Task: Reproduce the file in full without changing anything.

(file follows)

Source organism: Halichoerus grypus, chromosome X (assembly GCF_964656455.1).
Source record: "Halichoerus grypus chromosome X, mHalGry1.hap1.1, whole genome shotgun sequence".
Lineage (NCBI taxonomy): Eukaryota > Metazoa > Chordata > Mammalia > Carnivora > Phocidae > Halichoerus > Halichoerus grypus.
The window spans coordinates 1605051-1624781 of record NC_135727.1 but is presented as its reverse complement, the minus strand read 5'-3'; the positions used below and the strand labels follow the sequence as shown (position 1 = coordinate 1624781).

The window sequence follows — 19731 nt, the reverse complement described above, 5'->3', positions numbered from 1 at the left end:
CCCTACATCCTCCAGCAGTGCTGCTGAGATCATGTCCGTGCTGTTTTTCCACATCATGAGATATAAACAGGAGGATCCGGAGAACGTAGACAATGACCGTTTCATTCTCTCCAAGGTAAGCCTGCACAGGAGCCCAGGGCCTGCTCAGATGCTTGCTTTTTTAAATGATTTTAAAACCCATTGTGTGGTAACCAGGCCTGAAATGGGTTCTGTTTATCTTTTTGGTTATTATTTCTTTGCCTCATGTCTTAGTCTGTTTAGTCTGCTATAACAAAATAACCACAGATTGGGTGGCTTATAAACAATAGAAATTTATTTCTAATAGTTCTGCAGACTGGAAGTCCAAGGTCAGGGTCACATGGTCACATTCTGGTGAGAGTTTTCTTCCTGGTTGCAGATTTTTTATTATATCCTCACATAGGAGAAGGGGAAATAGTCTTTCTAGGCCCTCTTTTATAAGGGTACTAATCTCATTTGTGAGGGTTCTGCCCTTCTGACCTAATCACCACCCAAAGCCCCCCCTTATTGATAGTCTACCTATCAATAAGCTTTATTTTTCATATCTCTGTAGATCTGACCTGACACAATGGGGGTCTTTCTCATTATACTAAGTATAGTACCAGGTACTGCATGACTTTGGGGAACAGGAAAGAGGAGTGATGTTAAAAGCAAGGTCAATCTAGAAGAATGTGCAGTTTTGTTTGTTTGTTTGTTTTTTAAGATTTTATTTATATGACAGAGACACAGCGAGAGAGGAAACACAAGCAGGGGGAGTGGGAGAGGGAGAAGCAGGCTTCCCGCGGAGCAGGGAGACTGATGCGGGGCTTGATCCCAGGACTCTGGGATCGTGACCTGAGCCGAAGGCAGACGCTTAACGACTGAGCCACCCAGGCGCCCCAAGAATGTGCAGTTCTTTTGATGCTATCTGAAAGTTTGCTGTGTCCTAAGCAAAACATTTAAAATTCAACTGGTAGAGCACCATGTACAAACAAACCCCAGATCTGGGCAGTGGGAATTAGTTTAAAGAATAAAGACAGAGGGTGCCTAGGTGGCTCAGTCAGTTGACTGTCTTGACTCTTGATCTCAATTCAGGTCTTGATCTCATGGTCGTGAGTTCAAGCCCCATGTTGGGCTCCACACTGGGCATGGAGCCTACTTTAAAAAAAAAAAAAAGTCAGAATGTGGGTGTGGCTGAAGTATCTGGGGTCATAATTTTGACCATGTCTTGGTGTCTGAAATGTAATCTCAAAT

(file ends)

Source organism: Halichoerus grypus, chromosome X (assembly GCF_964656455.1).
Source record: "Halichoerus grypus chromosome X, mHalGry1.hap1.1, whole genome shotgun sequence".
Lineage (NCBI taxonomy): Eukaryota > Metazoa > Chordata > Mammalia > Carnivora > Phocidae > Halichoerus > Halichoerus grypus.
The window spans coordinates 1605051-1624781 of record NC_135727.1 but is presented as its reverse complement, the minus strand read 5'-3'; the positions used below and the strand labels follow the sequence as shown (position 1 = coordinate 1624781).

The window sequence follows — 19731 nt, the reverse complement described above, 5'->3', positions numbered from 1 at the left end:
CCCTACATCCTCCAGCAGTGCTGCTGAGATCATGTCCGTGCTGTTTTTCCACATCATGAGATATAAACAGGAGGATCCGGAGAACGTAGACAATGACCGTTTCATTCTCTCCAAGGTAAGCCTGCACAGGAGCCCAGGGCCTGCTCAGATGCTTGCTTTTTTAAATGATTTTAAAACCCATTGTGTGGTAACCAGGCCTGAAATGGGTTCTGTTTATCTTTTTGGTTATTATTTCTTTGCCTCATGTCTTAGTCTGTTTAGTCTGCTATAACAAAATAACCACAGATTGGGTGGCTTATAAACAATAGAAATTTATTTCTAATAGTTCTGCAGACTGGAAGTCCAAGGTCAGGGTCACATGGTCACATTCTGGTGAGAGTTTTCTTCCTGGTTGCAGATTTTTTATTATATCCTCACATAGGAGAAGGGGAAATAGTCTTTCTAGGCCCTCTTTTATAAGGGTACTAATCTCATTTGTGAGGGTTCTGCCCTTCTGACCTAATCACCACCCAAAGCCCCCCCTTATTGATAGTCTACCTATCAATAAGCTTTATTTTTCATATCTCTGTAGATCTGACCTGACACAATGGGGGTCTTTCTCATTATACTAAGTATAGTACCAGGTACTGCATGACTTTGGGGAACAGGAAAGAGGAGTGATGTTAAAAGCAAGGTCAATCTAGAAGAATGTGCAGTTTTGTTTGTTTGTTTGTTTTTTAAGATTTTATTTATATGACAGAGACACAGCGAGAGAGGAAACACAAGCAGGGGGAGTGGGAGAGGGAGAAGCAGGCTTCCCGCGGAGCAGGGAGACTGATGCGGGGCTTGATCCCAGGACTCTGGGATCGTGACCTGAGCCGAAGGCAGACGCTTAACGACTGAGCCACCCAGGCGCCCCAAGAATGTGCAGTTCTTTTGATGCTATCTGAAAGTTTGCTGTGTCCTAAGCAAAACATTTAAAATTCAACTGGTAGAGCACCATGTACAAACAAACCCCAGATCTGGGCAGTGGGAATTAGTTTAAAGAATAAAGACAGAGGGTGCCTAGGTGGCTCAGTCAGTTGACTGTCTTGACTCTTGATCTCAATTCAGGTCTTGATCTCATGGTCGTGAGTTCAAGCCCCATGTTGGGCTCCACACTGGGCATGGAGCCTACTTTAAAAAAAAAAAAAAGTCAGAATGTGGGTGTGGCTGAAGTATCTGGGGTCATAATTTTGACCATGTCTTGGTGTCTGAAATGTAATCTCAAAT